For four years, all across the United States, they have come to law offices like ours. They have come with tidy stacks of records from their years in the United States – vaccination cards, dog-eared school grade cards, pay stubs from high school jobs, college awards. The older ones come by themselves or with their spouses. The younger ones come with anxious parents. All of them are expectant, nervous but hopeful.
These are the DREAMers, the young people eligible for Deferred Action for Childhood Arrivals (DACA), announced by President Obama in 2012. They are undocumented youth brought here by their parents, usually without a visa. They have grown up in our country without papers and without any certainty as to what the future may hold.
Since 2012, DACA has allowed qualified young immigrants to apply for and receive a temporary reprieve from deportation. Over the past four years, DACA has significantly changed almost one million lives, allowing DACA recipients to work legally, obtain a driver’s license, more easily attend university or enroll in other advanced educational programs, pursue careers, and otherwise live as integral members of their communities, just as their peers born here.
After 25 years of representing immigrants, my life was changed by DACA, too. Like many others, I was inspired and moved by the phenomenon of so many young lives being changed so dramatically by one program. I decided to try to tell the story of these young people in a way that I hope is compelling to American voters.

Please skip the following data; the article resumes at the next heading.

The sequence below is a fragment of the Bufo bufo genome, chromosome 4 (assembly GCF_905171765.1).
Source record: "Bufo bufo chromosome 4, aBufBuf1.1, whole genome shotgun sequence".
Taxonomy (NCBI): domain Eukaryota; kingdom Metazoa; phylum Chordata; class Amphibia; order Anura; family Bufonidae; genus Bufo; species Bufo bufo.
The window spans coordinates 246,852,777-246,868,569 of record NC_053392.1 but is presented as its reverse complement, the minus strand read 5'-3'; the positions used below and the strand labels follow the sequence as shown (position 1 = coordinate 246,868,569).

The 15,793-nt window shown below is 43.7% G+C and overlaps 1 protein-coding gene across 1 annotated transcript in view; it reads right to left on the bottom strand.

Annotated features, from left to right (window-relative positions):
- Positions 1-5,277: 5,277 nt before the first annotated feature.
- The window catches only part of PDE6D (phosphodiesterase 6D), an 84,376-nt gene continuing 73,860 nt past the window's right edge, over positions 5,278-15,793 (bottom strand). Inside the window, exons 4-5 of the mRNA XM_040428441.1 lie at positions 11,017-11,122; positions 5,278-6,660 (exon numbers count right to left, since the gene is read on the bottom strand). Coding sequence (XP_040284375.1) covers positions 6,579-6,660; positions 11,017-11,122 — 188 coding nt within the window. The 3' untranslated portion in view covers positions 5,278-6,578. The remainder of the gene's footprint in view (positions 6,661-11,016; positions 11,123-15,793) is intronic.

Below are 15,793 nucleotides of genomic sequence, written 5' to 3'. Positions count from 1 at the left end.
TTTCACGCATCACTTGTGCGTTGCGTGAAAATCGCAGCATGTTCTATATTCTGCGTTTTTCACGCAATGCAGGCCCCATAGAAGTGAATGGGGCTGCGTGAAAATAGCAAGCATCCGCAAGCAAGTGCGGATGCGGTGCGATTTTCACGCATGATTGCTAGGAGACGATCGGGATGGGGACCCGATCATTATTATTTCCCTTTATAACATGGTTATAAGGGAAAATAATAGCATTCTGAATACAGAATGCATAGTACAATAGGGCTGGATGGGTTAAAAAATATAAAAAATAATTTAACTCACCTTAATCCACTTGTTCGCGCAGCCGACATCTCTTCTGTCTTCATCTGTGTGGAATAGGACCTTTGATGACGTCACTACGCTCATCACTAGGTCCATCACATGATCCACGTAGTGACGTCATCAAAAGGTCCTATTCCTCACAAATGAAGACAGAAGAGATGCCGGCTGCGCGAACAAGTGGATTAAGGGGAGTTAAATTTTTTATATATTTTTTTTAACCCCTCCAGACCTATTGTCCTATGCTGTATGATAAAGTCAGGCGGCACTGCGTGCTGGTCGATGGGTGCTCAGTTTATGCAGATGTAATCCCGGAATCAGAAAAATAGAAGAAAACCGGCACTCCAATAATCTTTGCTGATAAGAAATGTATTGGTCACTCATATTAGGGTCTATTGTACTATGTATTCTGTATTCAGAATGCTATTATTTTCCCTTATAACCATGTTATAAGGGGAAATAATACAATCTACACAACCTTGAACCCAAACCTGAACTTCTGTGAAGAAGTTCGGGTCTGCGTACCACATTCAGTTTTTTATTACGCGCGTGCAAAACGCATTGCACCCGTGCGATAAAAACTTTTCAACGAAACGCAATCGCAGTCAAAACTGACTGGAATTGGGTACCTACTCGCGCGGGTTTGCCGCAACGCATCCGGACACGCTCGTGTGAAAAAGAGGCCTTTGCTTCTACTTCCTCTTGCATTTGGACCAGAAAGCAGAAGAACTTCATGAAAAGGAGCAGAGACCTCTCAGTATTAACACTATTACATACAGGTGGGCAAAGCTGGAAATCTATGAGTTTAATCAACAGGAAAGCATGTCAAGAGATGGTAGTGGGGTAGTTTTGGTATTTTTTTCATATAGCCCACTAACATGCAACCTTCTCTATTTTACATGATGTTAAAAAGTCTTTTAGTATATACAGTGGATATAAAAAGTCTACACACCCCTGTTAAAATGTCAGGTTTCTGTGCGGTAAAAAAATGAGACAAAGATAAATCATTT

The MyAmericanDreams Film Project was started by a coalition of community leaders and local DREAMers in Sonoma County. Seed funding was obtained from the Sonoma County Human Rights Commission, and additional funding was received from private donations. Cal Humanities awarded a $10,000 matching grant, and our local PBS station (KRCB) agreed to partner with us. We produced the first short films to great acclaim.
We have now highlighted six DREAMers and shared how their lives have been transformed in powerful ways since receiving DACA. These films were produced by Rhian Miller, a professional filmmaker with 25 years of experience working with PBS. They have been shown continuously on our local PBS station, and are about to be released to PBS stations across the country. They are also shown on social media and in public fora.
The primary goal of the Project is to change the hearts and minds of Americans about undocumented immigrants, the need for President Obama’s expanded DACA and Deferred Action for Parents of Americans and Lawful Permanent Residents (DAPA) initiatives, and for immigration reform generally.
The MyAmericanDreams project would greatly appreciate your help in distributing the videos, through your chapter, within your greater community and ideally, by reaching out to your local PBS station to request that they broadcast the videos. Additionally, if there are members of your community interested in making similar videos highlighting DREAMers’ stories, we can provide support and help.
This is an incredibly important time to reach the hearts and minds of the American people regarding DACA, DAPA, and the need for immigration reform. Together we can achieve change.
Written by Christopher A. Kerosky, AILA Member and Project Director, My American Dreams